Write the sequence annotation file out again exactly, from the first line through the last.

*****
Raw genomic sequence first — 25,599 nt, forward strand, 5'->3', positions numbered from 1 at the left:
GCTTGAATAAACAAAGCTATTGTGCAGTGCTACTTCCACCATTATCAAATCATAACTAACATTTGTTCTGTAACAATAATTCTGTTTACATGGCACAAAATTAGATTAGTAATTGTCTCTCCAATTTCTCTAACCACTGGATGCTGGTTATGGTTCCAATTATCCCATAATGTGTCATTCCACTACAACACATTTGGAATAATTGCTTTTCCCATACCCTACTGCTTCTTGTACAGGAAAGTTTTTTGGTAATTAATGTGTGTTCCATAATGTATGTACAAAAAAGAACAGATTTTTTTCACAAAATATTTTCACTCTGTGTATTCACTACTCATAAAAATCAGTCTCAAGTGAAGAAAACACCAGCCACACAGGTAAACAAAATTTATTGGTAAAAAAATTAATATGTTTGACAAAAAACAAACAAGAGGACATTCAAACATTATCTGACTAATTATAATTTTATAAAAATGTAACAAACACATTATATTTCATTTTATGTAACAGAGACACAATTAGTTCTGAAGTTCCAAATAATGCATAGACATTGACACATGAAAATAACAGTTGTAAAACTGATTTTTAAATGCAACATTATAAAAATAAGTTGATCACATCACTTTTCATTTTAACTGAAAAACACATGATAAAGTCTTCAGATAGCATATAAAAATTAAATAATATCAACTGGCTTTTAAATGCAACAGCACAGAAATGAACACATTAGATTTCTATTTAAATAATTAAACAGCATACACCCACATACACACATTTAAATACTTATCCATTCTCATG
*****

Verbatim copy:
Raw genomic sequence first — 25,599 nt, forward strand, 5'->3', positions numbered from 1 at the left:
GCTTGAATAAACAAAGCTATTGTGCAGTGCTACTTCCACCATTATCAAATCATAACTAACATTTGTTCTGTAACAATAATTCTGTTTACATGGCACAAAATTAGATTAGTAATTGTCTCTCCAATTTCTCTAACCACTGGATGCTGGTTATGGTTCCAATTATCCCATAATGTGTCATTCCACTACAACACATTTGGAATAATTGCTTTTCCCATACCCTACTGCTTCTTGTACAGGAAAGTTTTTTGGTAATTAATGTGTGTTCCATAATGTATGTACAAAAAAGAACAGATTTTTTTCACAAAATATTTTCACTCTGTGTATTCACTACTCATAAAAATCAGTCTCAAGTGAAGAAAACACCAGCCACACAGGTAAACAAAATTTATTGGTAAAAAAATTAATATGTTTGACAAAAAACAAACAAGAGGACATTCAAACATTATCTGACTAATTATAATTTTATAAAAATGTAACAAACACATTATATTTCATTTTATGTAACAGAGACACAATTAGTTCTGAAGTTCCAAATAATGCATAGACATTGACACATGAAAATAACAGTTGTAAAACTGATTTTTAAATGCAACATTATAAAAATAAGTTGATCACATCACTTTTCATTTTAACTGAAAAACACATGATAAAGTCTTCAGATAGCATATAAAAATTAAATAATATCAACTGGCTTTTAAATGCAACAGCACAGAAATGAACACATTAGATTTCTATTTAAATAATTAAACAGCATACACCCACATACACACATTTAAATACTTATCCATTCTCATG